Animal Models of Acquired Epilepsy and Tauopathies

Ping Zheng, Sandy Shultz, Chris Hovens, Terence J. O'Brien

Research output: Chapter in Book/Report/Conference proceedingChapter (Book)Researchpeer-review

3 Citations (Scopus)

Abstract

The tauopathies are a group of neurodegenerative diseases in which aggregates of the hyperphosphorylated form of the microtubule-associated protein, tau, are believed to play a critical role in the pathogenesis. Many of the tauopathies are associated with an increased incidence of development of epilepsy. Deposits of hyperphosphorylated tau have also been documented pathologically in animal models of epilepsy, and in patients with drug-resistant focal epilepsy who have undergone epilepsy surgery. Pathological aggregates of hyperphosphorylated tau can occur in either primary neurodegenerative conditions, such as Alzheimer's disease (AD), or develop following an acquired brain insult, such as traumatic brain injury. The precise mechanisms by which hyperphosphorylated tau contributes to epileptogenesis are currently uncertain, but there is increasing evidence from animal models that targeting tau-based mechanism, either genetically or pharmacologically, can have both antiseizure and antiepileptogenic effects. This chapter will provide an overview of animal models of epilepsy-associated tauopathies, biomarkers of tau pathology, experimental evidence implicating hyperphosphorylated tau in the pathophysiology of acquired epilepsies, and the promise of tau-related therapies to prevent and treat acquired epilepsy.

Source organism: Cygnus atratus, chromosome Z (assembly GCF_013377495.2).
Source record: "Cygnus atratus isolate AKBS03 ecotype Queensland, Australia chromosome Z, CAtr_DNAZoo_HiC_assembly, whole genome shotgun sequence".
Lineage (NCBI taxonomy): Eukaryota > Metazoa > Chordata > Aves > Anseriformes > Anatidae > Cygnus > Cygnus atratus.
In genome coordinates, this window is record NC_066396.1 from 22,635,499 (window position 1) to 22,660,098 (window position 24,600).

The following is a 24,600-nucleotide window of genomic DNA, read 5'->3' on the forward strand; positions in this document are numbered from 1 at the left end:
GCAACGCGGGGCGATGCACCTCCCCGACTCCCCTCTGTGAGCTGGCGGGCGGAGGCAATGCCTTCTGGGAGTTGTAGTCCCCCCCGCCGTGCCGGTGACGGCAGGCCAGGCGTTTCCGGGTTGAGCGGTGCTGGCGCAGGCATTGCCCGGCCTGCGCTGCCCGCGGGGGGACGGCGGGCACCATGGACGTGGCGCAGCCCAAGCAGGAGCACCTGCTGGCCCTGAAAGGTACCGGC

Original languageEnglish
Title of host publicationModels of Seizures and Epilepsy
Subtitle of host publicationSecond Edition
EditorsAsla Pitkänen, Paul S. Buckmaster, Aristea S. Galanopoulou, Solomon L. Moshé
PublisherAcademic Press
Pages1031-1041
Number of pages11
ISBN (Print)9780128040669
DOIs
Publication statusPublished - 1 Jan 2017
Externally publishedYes

Keywords

  • Biomarker
  • Epilepsy
  • Epileptogenesis
  • Hyperphosphorylated tau
  • Neurofibrillary tangle
  • Protein phosphatase 2A (PP2A)
  • Tau
  • Tauopathy

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